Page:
Biden spoke directly to the increased threat created on Tuesday by Putin’s “partial mobilization” that would allow them to draft hundreds of thousands into the Ukraine invasion. He also addressed the “sham referendums to try and annex parts of Ukraine,” which Biden described as “an extremely significant violation of the U.N. charter.”

In response to Russian claims that they had to invade Ukraine because they were threatened, Biden said “no one threatened Russia, and no one other than Russia sought conflict.”

“Every victory won in the battlefield belongs to the courageous Ukrainian soldiers, but this past year, the world was tested as well.”​

Biden spoke to Russia’s position on the Security Council and how that allows them to hold veto power over any action the United Nations might take. He then called for reforms to how the security council is constituted and operates, so that no single member of that council can use their position to avoid the consequences of actions like those now underway in Ukraine. Among other things, Biden called for increasing the number of both permanent and nonpermanent seats on the council, for bringing in more nations from Africa and South America, and for taking steps to make the use of the veto “extraordinarily rare.”

To be very blunt, let us speak plainly: A permanent member of the United Nations Security Council invaded its neighbor, attempted to erase a sovereign state from the map. Russia has shamelessly violated the core tenets of the United Nations Charter—none more important than the clear prohibition against countries taking the territory of their neighbor by force.

All of this drove to Biden’s central theme: “If nations can pursue their imperial ambitions without consequence, then we put at risk everything this very institution stands for. Everything. Every victory won in the battlefield belongs to the courageous Ukrainian soldiers, but this past year, the world was tested as well. We did not hesitate. We chose liberty. We chose sovereignty. We stood with Ukraine.”



Biden went on to speak to his belief that the defense of democracy is the greatest role of the United States, to talk to the basic purpose of the United Nations as an instrument of global peace, and to speak to the “basic principles” that are enshrined in the charter. He spent time on climate change, including the recently passed legislation in the United States, addressed global health crises, and announced more U.S. aid to global food programs. “In every country in the world, no matter what else divides us,” said Biden, “If parents cannot feed their children, nothing else matters.”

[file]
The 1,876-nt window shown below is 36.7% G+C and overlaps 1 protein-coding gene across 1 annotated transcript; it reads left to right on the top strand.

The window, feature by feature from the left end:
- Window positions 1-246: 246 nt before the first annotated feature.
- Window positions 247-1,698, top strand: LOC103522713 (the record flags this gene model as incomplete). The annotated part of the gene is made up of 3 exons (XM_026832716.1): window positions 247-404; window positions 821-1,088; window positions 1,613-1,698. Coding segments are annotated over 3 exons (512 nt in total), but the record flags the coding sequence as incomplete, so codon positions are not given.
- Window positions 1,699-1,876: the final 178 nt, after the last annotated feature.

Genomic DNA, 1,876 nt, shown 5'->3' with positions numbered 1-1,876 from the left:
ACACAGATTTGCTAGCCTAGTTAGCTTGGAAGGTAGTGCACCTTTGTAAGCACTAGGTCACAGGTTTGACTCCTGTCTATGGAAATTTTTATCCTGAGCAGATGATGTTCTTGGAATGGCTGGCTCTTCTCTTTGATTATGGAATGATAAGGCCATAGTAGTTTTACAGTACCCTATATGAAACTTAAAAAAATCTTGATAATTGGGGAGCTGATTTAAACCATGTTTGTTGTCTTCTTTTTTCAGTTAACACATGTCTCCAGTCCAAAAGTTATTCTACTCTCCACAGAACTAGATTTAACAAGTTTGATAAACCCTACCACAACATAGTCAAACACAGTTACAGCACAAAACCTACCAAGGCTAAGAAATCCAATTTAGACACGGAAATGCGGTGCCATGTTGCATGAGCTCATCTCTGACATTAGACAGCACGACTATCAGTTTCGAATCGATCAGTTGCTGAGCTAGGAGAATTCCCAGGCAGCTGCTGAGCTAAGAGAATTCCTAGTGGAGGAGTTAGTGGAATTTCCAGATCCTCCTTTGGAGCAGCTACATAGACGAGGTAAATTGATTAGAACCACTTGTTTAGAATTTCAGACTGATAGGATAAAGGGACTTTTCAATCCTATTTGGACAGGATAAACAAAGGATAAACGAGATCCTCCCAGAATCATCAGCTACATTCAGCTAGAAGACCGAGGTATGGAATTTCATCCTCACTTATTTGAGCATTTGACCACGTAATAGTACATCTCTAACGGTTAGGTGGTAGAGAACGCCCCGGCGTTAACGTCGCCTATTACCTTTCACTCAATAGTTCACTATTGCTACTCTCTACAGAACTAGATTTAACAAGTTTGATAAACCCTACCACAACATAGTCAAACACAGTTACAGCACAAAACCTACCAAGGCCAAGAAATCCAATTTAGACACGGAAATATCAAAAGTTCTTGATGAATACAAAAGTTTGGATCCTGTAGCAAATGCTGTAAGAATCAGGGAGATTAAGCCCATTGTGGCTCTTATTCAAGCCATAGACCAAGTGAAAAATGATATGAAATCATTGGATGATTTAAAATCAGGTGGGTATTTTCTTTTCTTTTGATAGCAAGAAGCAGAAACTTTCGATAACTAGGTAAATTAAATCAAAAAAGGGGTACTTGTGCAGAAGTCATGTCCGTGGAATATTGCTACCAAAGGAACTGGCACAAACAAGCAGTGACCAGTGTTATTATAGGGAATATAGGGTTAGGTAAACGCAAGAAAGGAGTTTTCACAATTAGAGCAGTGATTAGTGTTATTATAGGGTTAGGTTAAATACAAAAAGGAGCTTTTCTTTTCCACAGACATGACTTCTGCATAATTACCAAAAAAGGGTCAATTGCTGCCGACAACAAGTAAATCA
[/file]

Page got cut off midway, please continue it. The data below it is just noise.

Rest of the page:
On a day when the conflict initiated by Russia was the principle theme, Biden also spoke to the situation between the United States and China, saying that “the United States will conduct itself a reasonable leader. We do not seek conflict. We do not seek a Cold War. We do not ask any nation to choose between the United States and any other partner.”

Biden went on to discuss conflicts in other areas, then addressed the issue of nuclear war. “A nuclear war cannot be won,” Biden said emphatically, “and must never be fought.” He stated that the United States would be open to arms control agreements no matter what else is going on around the world. Biden was forceful in saying that the United States would not allow Iran to obtain nuclear weapons, but also insisted that diplomacy was the best method to make that happen.

“And today, we stand with the brave citizens, and the brave women of Iran, who are fighting to secure their basic rights.” Biden declared that those nations that dedicate themselves to protecting the rights of women, all races, and LGBTQ communities will be the nations that succeed.


Biden left the stage to sustained applause. Honestly, if you listen to nothing else, go to the 26:30 timestamp on the video above and listen to Biden’s closing remarks.

“We are not passive witnesses to history. We are the authors of history.”​


 

Ten Thousan Marbles

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What started with the murder of one woman has turned into protests that threaten to overturn Iran

Mark Sumner

GettyImages-1243409558.jpg

A poster of Mahsa Amini at a protest outside the U.N., Sept. 21, 2022.